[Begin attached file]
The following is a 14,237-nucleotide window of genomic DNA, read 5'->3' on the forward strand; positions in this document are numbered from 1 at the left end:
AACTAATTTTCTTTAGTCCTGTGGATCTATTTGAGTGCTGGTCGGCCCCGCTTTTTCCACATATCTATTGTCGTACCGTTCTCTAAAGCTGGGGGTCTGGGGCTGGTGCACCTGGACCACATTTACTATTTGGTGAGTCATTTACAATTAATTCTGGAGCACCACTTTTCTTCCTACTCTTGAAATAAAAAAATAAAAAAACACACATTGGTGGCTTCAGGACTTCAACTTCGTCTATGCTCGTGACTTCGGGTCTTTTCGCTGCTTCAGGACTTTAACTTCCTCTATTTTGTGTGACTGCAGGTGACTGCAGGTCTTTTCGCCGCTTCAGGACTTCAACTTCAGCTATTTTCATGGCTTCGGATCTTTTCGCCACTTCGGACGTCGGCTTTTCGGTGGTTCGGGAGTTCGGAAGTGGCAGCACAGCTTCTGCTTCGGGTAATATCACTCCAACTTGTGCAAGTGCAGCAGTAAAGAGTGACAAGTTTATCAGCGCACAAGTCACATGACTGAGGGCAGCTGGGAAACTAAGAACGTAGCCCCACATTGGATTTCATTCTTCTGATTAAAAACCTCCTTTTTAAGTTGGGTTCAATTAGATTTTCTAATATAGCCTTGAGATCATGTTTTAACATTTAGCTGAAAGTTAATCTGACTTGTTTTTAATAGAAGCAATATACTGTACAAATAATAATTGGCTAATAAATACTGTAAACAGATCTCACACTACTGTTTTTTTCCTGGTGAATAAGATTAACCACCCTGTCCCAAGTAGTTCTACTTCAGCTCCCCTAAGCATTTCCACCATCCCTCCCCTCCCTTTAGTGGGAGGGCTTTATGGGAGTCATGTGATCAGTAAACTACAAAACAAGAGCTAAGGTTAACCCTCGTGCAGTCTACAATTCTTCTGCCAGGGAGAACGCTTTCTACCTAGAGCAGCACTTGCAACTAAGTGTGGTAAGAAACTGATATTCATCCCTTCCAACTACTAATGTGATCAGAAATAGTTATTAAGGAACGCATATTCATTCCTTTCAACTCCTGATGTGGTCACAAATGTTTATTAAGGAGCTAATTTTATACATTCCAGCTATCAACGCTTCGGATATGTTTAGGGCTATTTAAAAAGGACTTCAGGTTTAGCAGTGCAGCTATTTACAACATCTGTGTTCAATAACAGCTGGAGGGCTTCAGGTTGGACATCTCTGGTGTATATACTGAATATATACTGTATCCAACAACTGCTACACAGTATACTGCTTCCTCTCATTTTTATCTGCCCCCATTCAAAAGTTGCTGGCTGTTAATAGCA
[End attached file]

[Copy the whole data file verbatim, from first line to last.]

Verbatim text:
The following is a 14,237-nucleotide window of genomic DNA, read 5'->3' on the forward strand; positions in this document are numbered from 1 at the left end:
AACTAATTTTCTTTAGTCCTGTGGATCTATTTGAGTGCTGGTCGGCCCCGCTTTTTCCACATATCTATTGTCGTACCGTTCTCTAAAGCTGGGGGTCTGGGGCTGGTGCACCTGGACCACATTTACTATTTGGTGAGTCATTTACAATTAATTCTGGAGCACCACTTTTCTTCCTACTCTTGAAATAAAAAAATAAAAAAACACACATTGGTGGCTTCAGGACTTCAACTTCGTCTATGCTCGTGACTTCGGGTCTTTTCGCTGCTTCAGGACTTTAACTTCCTCTATTTTGTGTGACTGCAGGTGACTGCAGGTCTTTTCGCCGCTTCAGGACTTCAACTTCAGCTATTTTCATGGCTTCGGATCTTTTCGCCACTTCGGACGTCGGCTTTTCGGTGGTTCGGGAGTTCGGAAGTGGCAGCACAGCTTCTGCTTCGGGTAATATCACTCCAACTTGTGCAAGTGCAGCAGTAAAGAGTGACAAGTTTATCAGCGCACAAGTCACATGACTGAGGGCAGCTGGGAAACTAAGAACGTAGCCCCACATTGGATTTCATTCTTCTGATTAAAAACCTCCTTTTTAAGTTGGGTTCAATTAGATTTTCTAATATAGCCTTGAGATCATGTTTTAACATTTAGCTGAAAGTTAATCTGACTTGTTTTTAATAGAAGCAATATACTGTACAAATAATAATTGGCTAATAAATACTGTAAACAGATCTCACACTACTGTTTTTTTCCTGGTGAATAAGATTAACCACCCTGTCCCAAGTAGTTCTACTTCAGCTCCCCTAAGCATTTCCACCATCCCTCCCCTCCCTTTAGTGGGAGGGCTTTATGGGAGTCATGTGATCAGTAAACTACAAAACAAGAGCTAAGGTTAACCCTCGTGCAGTCTACAATTCTTCTGCCAGGGAGAACGCTTTCTACCTAGAGCAGCACTTGCAACTAAGTGTGGTAAGAAACTGATATTCATCCCTTCCAACTACTAATGTGATCAGAAATAGTTATTAAGGAACGCATATTCATTCCTTTCAACTCCTGATGTGGTCACAAATGTTTATTAAGGAGCTAATTTTATACATTCCAGCTATCAACGCTTCGGATATGTTTAGGGCTATTTAAAAAGGACTTCAGGTTTAGCAGTGCAGCTATTTACAACATCTGTGTTCAATAACAGCTGGAGGGCTTCAGGTTGGACATCTCTGGTGTATATACTGAATATATACTGTATCCAACAACTGCTACACAGTATACTGCTTCCTCTCATTTTTATCTGCCCCCATTCAAAAGTTGCTGGCTGTTAATAGCA